On Sunday, Pope Francis praised Hollywood actors George Clooney, Salma Hayek, and Richard Gere at a conference promoting a Vatican education initiative that helps poor communities.
Speaking in the Paul VI's Synod Hall, the Pope reminded the celebrities of their responsibility to “help the world recover the language of gestures.”
During the gathering, the actors received the “Olive Medal” of peace, which were presented by the Scholas Occurentes initiative, who organized the Vatican conference.
Touching on a separate topic altogether, Francis said he does not intend to step down from the papacy, as Benedict XVI did when he became the first pope to resign in centuries.
“I never thought of quitting being pope, or of leaving because of the many responsibilities,” the pontiff said during a Q&A session.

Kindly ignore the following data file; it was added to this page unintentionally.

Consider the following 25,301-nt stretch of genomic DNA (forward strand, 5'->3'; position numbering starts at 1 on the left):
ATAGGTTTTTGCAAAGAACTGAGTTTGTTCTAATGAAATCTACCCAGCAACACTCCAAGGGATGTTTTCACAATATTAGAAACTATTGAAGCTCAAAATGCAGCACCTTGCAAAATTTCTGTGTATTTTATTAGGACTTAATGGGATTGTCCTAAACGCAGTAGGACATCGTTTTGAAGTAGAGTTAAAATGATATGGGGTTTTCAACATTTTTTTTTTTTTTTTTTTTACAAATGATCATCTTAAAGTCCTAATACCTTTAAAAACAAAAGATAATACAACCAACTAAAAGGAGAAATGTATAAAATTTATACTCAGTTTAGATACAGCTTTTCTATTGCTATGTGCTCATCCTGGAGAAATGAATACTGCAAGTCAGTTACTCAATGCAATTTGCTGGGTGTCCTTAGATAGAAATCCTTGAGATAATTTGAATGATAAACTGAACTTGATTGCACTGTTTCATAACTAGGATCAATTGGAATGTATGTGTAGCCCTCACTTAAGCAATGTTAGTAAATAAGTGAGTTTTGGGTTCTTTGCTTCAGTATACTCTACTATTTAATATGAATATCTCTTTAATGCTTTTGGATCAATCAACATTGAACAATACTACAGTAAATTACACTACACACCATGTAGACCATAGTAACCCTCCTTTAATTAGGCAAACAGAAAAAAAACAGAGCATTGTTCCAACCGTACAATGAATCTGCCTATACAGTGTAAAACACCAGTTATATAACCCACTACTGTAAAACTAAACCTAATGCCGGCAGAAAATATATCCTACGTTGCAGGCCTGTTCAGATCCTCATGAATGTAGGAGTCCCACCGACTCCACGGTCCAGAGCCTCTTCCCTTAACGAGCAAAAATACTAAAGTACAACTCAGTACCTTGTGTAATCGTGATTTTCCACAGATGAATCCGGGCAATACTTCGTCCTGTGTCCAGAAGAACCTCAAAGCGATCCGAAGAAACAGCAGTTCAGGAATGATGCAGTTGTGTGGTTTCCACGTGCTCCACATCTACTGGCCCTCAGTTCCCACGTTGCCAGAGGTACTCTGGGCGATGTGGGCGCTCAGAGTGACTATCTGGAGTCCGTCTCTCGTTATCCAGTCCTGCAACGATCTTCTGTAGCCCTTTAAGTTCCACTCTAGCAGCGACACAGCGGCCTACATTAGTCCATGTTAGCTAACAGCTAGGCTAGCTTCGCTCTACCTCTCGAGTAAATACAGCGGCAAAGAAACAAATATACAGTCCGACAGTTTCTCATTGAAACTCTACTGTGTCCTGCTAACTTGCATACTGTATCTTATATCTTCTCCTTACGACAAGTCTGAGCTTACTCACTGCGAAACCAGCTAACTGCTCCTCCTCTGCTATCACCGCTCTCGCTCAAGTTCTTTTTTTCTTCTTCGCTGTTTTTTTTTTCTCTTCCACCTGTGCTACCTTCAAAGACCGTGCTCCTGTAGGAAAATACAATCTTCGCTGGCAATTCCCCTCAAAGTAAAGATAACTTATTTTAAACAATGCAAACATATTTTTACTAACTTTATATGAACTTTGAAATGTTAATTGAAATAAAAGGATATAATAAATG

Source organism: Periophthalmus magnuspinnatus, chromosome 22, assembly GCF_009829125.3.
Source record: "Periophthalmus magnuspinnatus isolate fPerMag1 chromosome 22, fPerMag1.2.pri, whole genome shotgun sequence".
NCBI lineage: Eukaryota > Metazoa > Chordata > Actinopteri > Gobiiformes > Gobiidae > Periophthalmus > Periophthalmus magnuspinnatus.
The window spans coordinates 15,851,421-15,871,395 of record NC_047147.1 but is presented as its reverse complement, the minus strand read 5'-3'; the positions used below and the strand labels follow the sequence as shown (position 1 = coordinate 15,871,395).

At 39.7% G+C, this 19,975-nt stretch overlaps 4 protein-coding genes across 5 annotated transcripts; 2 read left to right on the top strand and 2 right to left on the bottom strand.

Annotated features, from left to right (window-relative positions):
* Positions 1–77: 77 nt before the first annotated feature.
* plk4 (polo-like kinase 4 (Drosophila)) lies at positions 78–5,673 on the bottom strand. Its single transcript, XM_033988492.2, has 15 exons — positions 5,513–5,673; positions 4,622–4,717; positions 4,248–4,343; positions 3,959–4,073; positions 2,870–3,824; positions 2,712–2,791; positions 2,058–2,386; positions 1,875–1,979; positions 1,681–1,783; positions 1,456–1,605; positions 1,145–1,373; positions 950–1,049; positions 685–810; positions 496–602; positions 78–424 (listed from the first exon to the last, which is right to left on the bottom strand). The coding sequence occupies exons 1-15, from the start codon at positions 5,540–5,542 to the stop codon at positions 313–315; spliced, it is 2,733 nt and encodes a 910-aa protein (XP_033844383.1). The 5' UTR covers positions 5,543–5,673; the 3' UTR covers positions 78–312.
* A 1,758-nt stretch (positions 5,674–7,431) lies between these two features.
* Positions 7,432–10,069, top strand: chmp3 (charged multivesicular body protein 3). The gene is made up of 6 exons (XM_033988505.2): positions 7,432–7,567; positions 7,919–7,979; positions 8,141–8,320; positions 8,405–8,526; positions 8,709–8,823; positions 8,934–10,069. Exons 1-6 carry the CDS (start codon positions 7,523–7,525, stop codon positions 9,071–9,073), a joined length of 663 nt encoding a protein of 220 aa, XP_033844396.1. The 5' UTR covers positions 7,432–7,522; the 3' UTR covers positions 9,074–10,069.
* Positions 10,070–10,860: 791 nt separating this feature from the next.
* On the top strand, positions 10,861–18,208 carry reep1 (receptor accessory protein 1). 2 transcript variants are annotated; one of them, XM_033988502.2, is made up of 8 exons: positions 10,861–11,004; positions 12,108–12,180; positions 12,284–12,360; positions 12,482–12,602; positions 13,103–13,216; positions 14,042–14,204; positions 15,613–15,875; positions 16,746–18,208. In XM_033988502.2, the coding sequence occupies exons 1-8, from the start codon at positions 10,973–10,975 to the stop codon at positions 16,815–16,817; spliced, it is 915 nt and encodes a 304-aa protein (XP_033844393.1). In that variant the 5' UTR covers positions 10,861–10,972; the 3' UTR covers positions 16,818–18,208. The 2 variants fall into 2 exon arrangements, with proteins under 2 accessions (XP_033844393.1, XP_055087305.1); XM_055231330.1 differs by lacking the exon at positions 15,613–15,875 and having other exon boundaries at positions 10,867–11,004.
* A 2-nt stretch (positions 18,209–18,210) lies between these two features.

The Argentine-founded Scholas Occurentes is an education initiative which aims to promote “integration of communities” — especially poor communities — through the use of “technology, sports, and artistic proposals,” according to its website.
The initiative, which works in various kinds of schools of different religious affiliations, is present in 82 countries and 400,000, with headquarters in Vatican City, Argentine, Spain, Paraguay and Mozambique.
The May 27-29 conference also marks the launch of the Scholas's latest initiative: a new website which allows anyone to ask Pope Francis questions.
Speaking in Spanish, Pope Francis praised the gathering for its climate of communication and encounter, offering a bridge in a world which is at risk of being “fragmented.”
The Pope encouraged gestures such as smiling and making eye-contact, and being patient and tolerant. In contrast, “bullying is an aggression that hides a deep cruelty,” he said. “The world is cruel.”
“To build a new world, a better world, we must banish all kinds of cruelty. And war is cruel. But this kind of war more cruelly still rages because an innocent.”
The Pope said that the separation of peoples, families, and friends create animosity and hatred, where as “social friendship” defends “against every kind of throwaway culture.”